Audience participation elements are always a difficult part to get right, especially with older, more self-conscious viewers, but director Hossan Leong has done well to make these accessible and convince audiences to fully participate with confidence – throughout the show, audience members are periodically encouraged to whip out their phones and upload photos to social media or even use them as a key part of the show’s narrative, allowing one to feel personally engaged and involved with the story, and a step in the right direction to give audiences a chance to snap away rather than chide them for sneaking in photos to the chagrin of outraged ushers. In addition, one of the best aspects of A $ingapore Carol would be the introduction of another art form – literal magic as created by illusionist Jeremy Pei, sparking genuine wonder and delight in audiences as actors appear to ‘teleport’ instantaneously from one place to another with no visible trapdoors, enhancing the mysterious enchantment that Christmas holds sway over all of us each season.

A W!ld Rice show never scrimps on production value, and A $ingapore Carol takes things to the next level, boasting an all-star creative team of some of the best people working in theatre today – Eucien Chia deserves top notch praise for his beautiful, detail-oriented set, be it the true-to-life enactment of the TEDx Talk like stage, to Loo’s audaciously luxurious apartment practically oozing the scent of money (helped by Genevieve Peck’s jealousy inducing view of the CBD projected through a ‘window’). Scene transitions are swift and smooth, and in the blink of an eye, we’re transported to an idyllic kampong in the 60s, or a creepy digital crematorium in the near-future. Choreographer Andy Benjamin Cai has created some slick mass numbers and even works in some tongue-in-cheek numbers throughout the various sequences, from a reference to Michael Jackson’s iconic Thriller to the Chicken Dance, allowing the First Stage kids to show off their adorable moves and leave the adult audiences going ‘awww’.Shah Tahir’s sound design is perfectly mapped to each scene, while Tube Gallery’s colourful costumes, The Make Up Room’s makeup and Ashley Lim’s well-coiffed wigs and hair are immediately arresting and help clearly define each character’s personalities and role upon first sight, making for a production that is all around stunning to watch.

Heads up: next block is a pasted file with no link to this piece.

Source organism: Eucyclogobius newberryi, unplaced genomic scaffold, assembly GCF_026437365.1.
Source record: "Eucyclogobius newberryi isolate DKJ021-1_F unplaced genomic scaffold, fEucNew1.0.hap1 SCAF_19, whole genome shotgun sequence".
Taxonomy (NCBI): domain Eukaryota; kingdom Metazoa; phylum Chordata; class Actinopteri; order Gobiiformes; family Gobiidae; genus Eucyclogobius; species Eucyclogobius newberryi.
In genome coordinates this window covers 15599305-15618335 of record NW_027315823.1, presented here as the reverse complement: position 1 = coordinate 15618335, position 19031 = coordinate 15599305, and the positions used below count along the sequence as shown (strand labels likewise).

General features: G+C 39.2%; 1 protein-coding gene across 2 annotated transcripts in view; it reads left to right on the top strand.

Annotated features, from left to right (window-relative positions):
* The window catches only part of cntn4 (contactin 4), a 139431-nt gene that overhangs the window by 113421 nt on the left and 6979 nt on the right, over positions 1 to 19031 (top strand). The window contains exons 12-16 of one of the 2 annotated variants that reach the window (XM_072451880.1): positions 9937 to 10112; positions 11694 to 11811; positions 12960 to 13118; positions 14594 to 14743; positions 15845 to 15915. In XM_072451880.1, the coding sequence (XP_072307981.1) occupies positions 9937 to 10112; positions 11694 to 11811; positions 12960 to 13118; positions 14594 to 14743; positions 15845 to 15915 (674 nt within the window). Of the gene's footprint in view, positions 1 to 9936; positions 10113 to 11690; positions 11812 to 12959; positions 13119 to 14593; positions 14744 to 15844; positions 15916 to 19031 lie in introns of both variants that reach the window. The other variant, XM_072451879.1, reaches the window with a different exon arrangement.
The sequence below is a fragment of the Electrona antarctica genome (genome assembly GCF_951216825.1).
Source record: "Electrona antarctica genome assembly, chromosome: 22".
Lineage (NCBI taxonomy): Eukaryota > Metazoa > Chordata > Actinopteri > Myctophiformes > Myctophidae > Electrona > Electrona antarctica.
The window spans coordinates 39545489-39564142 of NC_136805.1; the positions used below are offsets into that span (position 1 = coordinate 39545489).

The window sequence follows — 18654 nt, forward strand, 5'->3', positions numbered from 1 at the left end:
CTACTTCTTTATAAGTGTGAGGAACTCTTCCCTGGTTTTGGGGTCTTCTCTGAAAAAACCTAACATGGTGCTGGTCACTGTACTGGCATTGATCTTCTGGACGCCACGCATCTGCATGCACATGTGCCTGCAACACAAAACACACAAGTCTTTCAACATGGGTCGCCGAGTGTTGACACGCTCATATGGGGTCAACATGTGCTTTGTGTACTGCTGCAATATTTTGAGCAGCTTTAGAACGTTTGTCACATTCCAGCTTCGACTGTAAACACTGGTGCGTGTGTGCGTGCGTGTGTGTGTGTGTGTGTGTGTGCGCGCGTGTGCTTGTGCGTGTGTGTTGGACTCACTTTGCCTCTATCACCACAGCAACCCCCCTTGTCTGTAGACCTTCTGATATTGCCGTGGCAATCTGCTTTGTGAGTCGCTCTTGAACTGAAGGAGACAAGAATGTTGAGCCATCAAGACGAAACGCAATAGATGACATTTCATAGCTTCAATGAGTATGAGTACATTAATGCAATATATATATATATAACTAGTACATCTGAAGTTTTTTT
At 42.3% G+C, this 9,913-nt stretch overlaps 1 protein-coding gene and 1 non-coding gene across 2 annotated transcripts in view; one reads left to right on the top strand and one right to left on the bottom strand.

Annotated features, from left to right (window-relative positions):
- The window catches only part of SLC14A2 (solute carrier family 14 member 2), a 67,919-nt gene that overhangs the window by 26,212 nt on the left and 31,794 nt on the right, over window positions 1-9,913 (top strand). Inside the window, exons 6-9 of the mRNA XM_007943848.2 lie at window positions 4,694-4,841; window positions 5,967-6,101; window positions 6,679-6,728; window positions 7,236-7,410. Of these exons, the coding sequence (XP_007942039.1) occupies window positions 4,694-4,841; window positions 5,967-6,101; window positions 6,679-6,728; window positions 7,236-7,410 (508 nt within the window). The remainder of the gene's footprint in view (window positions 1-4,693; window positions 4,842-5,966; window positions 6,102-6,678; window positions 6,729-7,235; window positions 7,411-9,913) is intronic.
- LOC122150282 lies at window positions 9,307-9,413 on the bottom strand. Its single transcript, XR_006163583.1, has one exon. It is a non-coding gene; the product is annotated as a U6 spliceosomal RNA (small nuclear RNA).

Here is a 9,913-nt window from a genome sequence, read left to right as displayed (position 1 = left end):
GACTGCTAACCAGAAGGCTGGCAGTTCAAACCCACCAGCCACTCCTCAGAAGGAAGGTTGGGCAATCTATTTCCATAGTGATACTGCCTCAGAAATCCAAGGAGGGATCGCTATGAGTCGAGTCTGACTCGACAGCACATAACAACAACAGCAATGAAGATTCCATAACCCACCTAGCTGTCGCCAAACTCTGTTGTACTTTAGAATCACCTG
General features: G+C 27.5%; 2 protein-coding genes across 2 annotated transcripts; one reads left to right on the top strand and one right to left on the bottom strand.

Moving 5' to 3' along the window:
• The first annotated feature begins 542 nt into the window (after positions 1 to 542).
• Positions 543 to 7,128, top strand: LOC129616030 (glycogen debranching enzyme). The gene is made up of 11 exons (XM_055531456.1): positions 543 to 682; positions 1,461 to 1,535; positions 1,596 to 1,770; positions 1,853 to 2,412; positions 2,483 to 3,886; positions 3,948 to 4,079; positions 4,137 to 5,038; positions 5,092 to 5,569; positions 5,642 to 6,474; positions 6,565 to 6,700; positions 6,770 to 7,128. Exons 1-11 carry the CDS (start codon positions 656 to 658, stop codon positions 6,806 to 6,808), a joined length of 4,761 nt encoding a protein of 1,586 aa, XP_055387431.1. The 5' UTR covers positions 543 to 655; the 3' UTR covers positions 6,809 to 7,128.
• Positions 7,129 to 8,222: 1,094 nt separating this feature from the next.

What one eventually takes away from A $ingapore Carol though, goes beyond fantastic design and glamorous fun – coming hot on the heels of renewed public debate surrounding issues of class and the rich-poor divide, A $ingapore Carol is timely to suggest how out of touch and heartless the rich in cash may be towards the less fortunate through its all too familiar tale. S.K. Loo then becomes a warning to us all, a character we see more often than not in the modern Singaporean willing to turn a blind eye to inconvenient truths, and a reminder to never let the spirit of Christmas dim in us, showing love and compassion where we can for others.

With its many tongue-in-cheek references, strong production value and underlying messages of the importance of finding real connection and compassion, it’s no surprise then that A $ingapore Carol is a ball of a time, and the perfect show to bring friends and family to indulge in and discover both theatre and the true spirit of Christmas this holiday season.

 Photo Credit: Albert Lim K.S. 

Performance attended 24/11/18 (Gala Night)

A $ingapore Carol plays at the Victoria Theatre from 23rd November to 15th December 2018. Tickets available from SISTIC